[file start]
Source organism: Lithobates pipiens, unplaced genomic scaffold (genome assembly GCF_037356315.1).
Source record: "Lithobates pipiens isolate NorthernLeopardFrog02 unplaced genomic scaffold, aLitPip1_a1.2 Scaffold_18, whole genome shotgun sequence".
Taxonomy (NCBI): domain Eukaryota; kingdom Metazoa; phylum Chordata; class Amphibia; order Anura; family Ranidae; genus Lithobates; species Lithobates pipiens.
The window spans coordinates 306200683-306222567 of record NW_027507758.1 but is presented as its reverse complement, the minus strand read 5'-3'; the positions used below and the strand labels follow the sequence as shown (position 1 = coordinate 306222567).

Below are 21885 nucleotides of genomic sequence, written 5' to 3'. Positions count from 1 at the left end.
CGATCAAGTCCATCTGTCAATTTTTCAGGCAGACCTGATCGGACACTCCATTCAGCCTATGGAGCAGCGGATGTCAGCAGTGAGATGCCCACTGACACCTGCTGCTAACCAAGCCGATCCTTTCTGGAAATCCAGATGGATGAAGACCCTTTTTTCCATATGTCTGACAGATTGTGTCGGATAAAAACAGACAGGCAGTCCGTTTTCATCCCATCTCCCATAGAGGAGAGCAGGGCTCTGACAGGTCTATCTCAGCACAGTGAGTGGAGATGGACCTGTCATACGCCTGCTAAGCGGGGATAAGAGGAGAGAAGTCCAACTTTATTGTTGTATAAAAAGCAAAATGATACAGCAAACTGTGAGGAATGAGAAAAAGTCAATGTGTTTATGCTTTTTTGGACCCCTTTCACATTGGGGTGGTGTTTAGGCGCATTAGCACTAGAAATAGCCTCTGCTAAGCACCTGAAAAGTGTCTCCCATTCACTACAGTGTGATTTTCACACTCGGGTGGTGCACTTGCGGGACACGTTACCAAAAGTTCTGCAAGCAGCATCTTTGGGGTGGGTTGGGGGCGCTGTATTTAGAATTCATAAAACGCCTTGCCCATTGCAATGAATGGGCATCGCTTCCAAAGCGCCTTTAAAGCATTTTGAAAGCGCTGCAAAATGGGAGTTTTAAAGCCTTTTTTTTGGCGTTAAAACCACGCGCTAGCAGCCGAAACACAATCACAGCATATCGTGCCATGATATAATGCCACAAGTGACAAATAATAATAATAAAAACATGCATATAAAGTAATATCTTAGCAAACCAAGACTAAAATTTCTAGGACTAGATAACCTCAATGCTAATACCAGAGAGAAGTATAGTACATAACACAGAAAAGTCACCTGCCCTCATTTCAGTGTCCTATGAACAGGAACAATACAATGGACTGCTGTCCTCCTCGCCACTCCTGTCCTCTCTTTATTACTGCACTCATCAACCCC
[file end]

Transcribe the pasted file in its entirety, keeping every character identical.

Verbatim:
Source organism: Lithobates pipiens, unplaced genomic scaffold (genome assembly GCF_037356315.1).
Source record: "Lithobates pipiens isolate NorthernLeopardFrog02 unplaced genomic scaffold, aLitPip1_a1.2 Scaffold_18, whole genome shotgun sequence".
Taxonomy (NCBI): domain Eukaryota; kingdom Metazoa; phylum Chordata; class Amphibia; order Anura; family Ranidae; genus Lithobates; species Lithobates pipiens.
The window spans coordinates 306200683-306222567 of record NW_027507758.1 but is presented as its reverse complement, the minus strand read 5'-3'; the positions used below and the strand labels follow the sequence as shown (position 1 = coordinate 306222567).

Below are 21885 nucleotides of genomic sequence, written 5' to 3'. Positions count from 1 at the left end.
CGATCAAGTCCATCTGTCAATTTTTCAGGCAGACCTGATCGGACACTCCATTCAGCCTATGGAGCAGCGGATGTCAGCAGTGAGATGCCCACTGACACCTGCTGCTAACCAAGCCGATCCTTTCTGGAAATCCAGATGGATGAAGACCCTTTTTTCCATATGTCTGACAGATTGTGTCGGATAAAAACAGACAGGCAGTCCGTTTTCATCCCATCTCCCATAGAGGAGAGCAGGGCTCTGACAGGTCTATCTCAGCACAGTGAGTGGAGATGGACCTGTCATACGCCTGCTAAGCGGGGATAAGAGGAGAGAAGTCCAACTTTATTGTTGTATAAAAAGCAAAATGATACAGCAAACTGTGAGGAATGAGAAAAAGTCAATGTGTTTATGCTTTTTTGGACCCCTTTCACATTGGGGTGGTGTTTAGGCGCATTAGCACTAGAAATAGCCTCTGCTAAGCACCTGAAAAGTGTCTCCCATTCACTACAGTGTGATTTTCACACTCGGGTGGTGCACTTGCGGGACACGTTACCAAAAGTTCTGCAAGCAGCATCTTTGGGGTGGGTTGGGGGCGCTGTATTTAGAATTCATAAAACGCCTTGCCCATTGCAATGAATGGGCATCGCTTCCAAAGCGCCTTTAAAGCATTTTGAAAGCGCTGCAAAATGGGAGTTTTAAAGCCTTTTTTTTGGCGTTAAAACCACGCGCTAGCAGCCGAAACACAATCACAGCATATCGTGCCATGATATAATGCCACAAGTGACAAATAATAATAATAAAAACATGCATATAAAGTAATATCTTAGCAAACCAAGACTAAAATTTCTAGGACTAGATAACCTCAATGCTAATACCAGAGAGAAGTATAGTACATAACACAGAAAAGTCACCTGCCCTCATTTCAGTGTCCTATGAACAGGAACAATACAATGGACTGCTGTCCTCCTCGCCACTCCTGTCCTCTCTTTATTACTGCACTCATCAACCCC